At fifteen, I was obsessed with East of Eden. Like Ethan Frome, The Great Gatsby, and A Farewell to Arms, the book was a gift from my mom. I’m convinced she passed it along in part so we could pass time stuck in traffic by identifying similarities between my father and Steinbeck’s feral sociopath, Cathy Ames.
Steinbeck is so out of vogue these days that expressing anything but disdain for his work is tantamount to proclaiming Gone With the Wind or The Prince of Tides a seminal work of American literature. Even praise for The Grapes of Wrath has all but dried up.
Until recently I hadn’t read him in years. I was afraid to. Some of those novellas I remember loving in my youth — Of Mice and Men, Cannery Row — seem implausible and maybe even schmaltzy in hindsight. So when I returned to East of Eden a few months ago, I wasn’t sure what to expect.
In fact, despite the repetition and the melodrama, and the often clumsy ways set pieces are pushed into place, though, I was sucked into the story as if for the first time. Is this because I imprinted on the novel and its characters at such a formative age? Quite possibly. I’ve rarely been as haunted by a literary passage as I used to be by this one:
I believe there are monsters born in the world to human parents. Some you can see, misshapen and horrible, with huge heads or tiny bodies; some are born with no arms, no legs, some with three arms, some with tails or mouths in odd places. They are accidents and no one’s fault, as used to be thought. Once they were considered the visible punishments for concealed sins.
And just as there are physical monsters, can there not be mental or psychic monsters born? The face and body may be perfect, but if a twisted gene or a malformed egg can produce physical monsters, may not the same process produce a malformed soul?
Don’t worry, I’m not recommending that you run out and read the book. All of this is really just an extended segue.
Returning to East of Eden led me do some digging into Steinbeck’s life, and I discovered that he wrote letters to his editor, Pascal Covici, every day alongside his manuscript. These were published in 1969 as Journal of a Novel: The East of Eden Letters. They narrate not just the progress of Steinbeck’s book, but the minutiae of his days.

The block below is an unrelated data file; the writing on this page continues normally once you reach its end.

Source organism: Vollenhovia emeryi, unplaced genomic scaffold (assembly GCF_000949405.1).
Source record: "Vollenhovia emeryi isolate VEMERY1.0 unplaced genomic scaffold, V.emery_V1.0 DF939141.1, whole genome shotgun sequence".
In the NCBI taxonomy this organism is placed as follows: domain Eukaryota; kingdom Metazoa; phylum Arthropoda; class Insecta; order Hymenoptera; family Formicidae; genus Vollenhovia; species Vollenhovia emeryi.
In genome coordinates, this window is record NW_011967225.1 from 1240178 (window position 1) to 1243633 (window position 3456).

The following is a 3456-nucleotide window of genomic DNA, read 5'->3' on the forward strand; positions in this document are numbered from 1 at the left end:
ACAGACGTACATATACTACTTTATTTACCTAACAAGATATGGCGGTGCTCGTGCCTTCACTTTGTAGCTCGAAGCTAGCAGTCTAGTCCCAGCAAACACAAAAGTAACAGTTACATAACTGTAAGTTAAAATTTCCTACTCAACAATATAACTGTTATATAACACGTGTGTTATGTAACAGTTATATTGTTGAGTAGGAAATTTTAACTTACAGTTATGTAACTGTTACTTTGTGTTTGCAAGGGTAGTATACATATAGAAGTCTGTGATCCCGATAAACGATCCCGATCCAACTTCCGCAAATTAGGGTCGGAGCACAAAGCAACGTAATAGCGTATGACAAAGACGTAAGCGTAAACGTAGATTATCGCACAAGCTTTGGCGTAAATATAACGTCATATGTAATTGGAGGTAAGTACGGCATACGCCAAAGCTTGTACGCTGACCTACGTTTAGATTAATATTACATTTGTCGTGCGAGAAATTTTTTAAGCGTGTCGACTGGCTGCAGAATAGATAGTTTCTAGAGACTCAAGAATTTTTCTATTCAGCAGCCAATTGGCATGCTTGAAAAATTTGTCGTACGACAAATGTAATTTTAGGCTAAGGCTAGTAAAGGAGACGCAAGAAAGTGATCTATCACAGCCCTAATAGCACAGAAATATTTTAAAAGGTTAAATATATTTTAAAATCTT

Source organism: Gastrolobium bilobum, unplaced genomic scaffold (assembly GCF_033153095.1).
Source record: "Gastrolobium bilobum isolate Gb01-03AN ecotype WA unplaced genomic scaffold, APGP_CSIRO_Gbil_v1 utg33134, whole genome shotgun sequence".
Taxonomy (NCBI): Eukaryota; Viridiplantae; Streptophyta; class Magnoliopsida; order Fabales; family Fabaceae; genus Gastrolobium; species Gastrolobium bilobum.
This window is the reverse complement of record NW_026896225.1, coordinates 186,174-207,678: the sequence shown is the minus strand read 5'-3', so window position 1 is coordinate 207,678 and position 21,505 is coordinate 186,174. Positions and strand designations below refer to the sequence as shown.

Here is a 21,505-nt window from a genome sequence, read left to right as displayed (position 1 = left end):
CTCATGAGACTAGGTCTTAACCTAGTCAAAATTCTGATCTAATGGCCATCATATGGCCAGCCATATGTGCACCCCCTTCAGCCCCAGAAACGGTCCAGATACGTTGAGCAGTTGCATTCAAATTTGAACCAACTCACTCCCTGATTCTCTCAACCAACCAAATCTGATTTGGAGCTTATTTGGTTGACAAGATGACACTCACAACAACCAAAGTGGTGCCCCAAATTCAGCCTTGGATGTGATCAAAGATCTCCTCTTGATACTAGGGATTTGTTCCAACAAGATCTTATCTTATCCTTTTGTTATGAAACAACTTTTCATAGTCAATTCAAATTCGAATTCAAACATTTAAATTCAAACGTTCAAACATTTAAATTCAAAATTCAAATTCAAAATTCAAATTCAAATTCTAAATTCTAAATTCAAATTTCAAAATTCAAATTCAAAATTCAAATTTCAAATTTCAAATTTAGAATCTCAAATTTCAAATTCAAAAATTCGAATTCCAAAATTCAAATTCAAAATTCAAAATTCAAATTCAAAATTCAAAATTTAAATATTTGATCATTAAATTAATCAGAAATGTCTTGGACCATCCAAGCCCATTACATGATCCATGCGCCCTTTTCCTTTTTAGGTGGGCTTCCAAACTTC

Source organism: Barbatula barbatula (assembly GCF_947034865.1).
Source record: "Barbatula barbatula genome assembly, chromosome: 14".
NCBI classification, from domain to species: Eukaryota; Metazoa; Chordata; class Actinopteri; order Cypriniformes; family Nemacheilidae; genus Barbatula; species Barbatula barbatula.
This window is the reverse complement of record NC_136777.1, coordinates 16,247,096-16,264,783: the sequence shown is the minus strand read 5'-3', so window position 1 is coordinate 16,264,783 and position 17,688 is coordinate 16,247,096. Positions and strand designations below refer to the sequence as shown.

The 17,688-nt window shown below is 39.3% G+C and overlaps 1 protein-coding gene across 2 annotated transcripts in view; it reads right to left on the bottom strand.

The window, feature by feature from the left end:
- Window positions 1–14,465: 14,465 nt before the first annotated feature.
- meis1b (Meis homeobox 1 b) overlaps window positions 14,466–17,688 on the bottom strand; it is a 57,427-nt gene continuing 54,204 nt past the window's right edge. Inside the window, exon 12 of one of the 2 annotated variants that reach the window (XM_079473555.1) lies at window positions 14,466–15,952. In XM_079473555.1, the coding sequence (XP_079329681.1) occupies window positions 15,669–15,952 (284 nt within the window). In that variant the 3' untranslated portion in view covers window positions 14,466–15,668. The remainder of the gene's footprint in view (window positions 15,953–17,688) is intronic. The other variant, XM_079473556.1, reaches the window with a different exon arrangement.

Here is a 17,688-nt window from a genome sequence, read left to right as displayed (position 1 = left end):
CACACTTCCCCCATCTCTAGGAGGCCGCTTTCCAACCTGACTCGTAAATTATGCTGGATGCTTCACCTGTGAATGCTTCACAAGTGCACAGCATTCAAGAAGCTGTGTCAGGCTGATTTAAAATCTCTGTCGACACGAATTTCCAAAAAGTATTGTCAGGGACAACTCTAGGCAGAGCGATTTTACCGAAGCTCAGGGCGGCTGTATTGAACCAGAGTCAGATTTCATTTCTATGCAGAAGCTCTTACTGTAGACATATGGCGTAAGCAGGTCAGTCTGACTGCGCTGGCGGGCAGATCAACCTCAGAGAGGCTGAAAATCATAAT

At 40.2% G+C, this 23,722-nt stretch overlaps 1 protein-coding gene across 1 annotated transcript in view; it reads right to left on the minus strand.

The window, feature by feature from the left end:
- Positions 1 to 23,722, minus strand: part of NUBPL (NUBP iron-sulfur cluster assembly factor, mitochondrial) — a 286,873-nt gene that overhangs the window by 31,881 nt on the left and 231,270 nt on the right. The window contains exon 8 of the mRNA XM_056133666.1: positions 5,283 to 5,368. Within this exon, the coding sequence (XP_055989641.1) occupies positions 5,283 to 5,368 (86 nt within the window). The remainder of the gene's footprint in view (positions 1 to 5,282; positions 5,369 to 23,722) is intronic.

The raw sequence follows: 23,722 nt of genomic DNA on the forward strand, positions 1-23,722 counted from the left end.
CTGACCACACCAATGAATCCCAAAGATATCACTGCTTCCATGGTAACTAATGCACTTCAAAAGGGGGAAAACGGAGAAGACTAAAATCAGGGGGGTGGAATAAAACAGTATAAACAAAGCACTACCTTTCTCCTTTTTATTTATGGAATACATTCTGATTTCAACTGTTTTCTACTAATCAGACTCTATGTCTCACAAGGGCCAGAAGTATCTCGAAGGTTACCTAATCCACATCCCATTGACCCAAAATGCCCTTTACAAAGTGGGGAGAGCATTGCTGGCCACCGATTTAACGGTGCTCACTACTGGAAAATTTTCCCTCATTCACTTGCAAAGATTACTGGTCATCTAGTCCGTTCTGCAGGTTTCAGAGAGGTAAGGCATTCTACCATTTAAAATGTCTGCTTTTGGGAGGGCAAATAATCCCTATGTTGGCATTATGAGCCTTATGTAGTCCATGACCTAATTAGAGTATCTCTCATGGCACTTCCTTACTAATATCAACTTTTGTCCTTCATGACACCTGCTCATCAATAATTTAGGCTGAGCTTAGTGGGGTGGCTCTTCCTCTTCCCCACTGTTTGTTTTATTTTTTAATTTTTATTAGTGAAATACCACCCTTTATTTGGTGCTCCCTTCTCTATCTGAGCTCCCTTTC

On and on and on he goes — about his new desk, his electric sharpener, his urgent need for four dozen new long pencils.
He forges ahead with his writerly plans, saying he has to write this book his way, in his time. He can’t be rushed. He won’t be questioned. This is the novel he’s been preparing for all his life. Soon, though, he’s hinting around: are the characters believable, the scenes clear, the themes subtle enough? Finally he hits up the editor for an honest reaction — and, upon receiving it, slides into a depression.
I want to ask and even beg one thing of you — that we do not discuss the book any more when you come over. No matter how delicately we go about it, it confuses me and throws me off the story. So from now on let’s do the weather or fleas or something else but let’s leave the book alone…. Once it is done, you may tear it to shreds if you wish and I won’t object, and I’ll go along with you, but right now you and I forget the delicate sets of balances involved. There are no good collaborations and all this discussion amounts to collaboration. So, we’ll do that, if you don’t mind. And let’s stop counting pages too. I am not being difficult, I hope. It is just too hard on me to try to write, defend an criticise all at the same time. I can quite easily do each one separately. Let me keep the literary discussions on these poor pages. Then we will have no quarrels.
The letters manage to be dramatic and monotonous simultaneously — no small feat. They are relentlessly, ridiculously self-important. And I savored every word.
Here’s a guy who won the Nobel Prize, and his moanings about writing were as tedious as anybody’s. Maybe even mine, though I wouldn’t put money on it.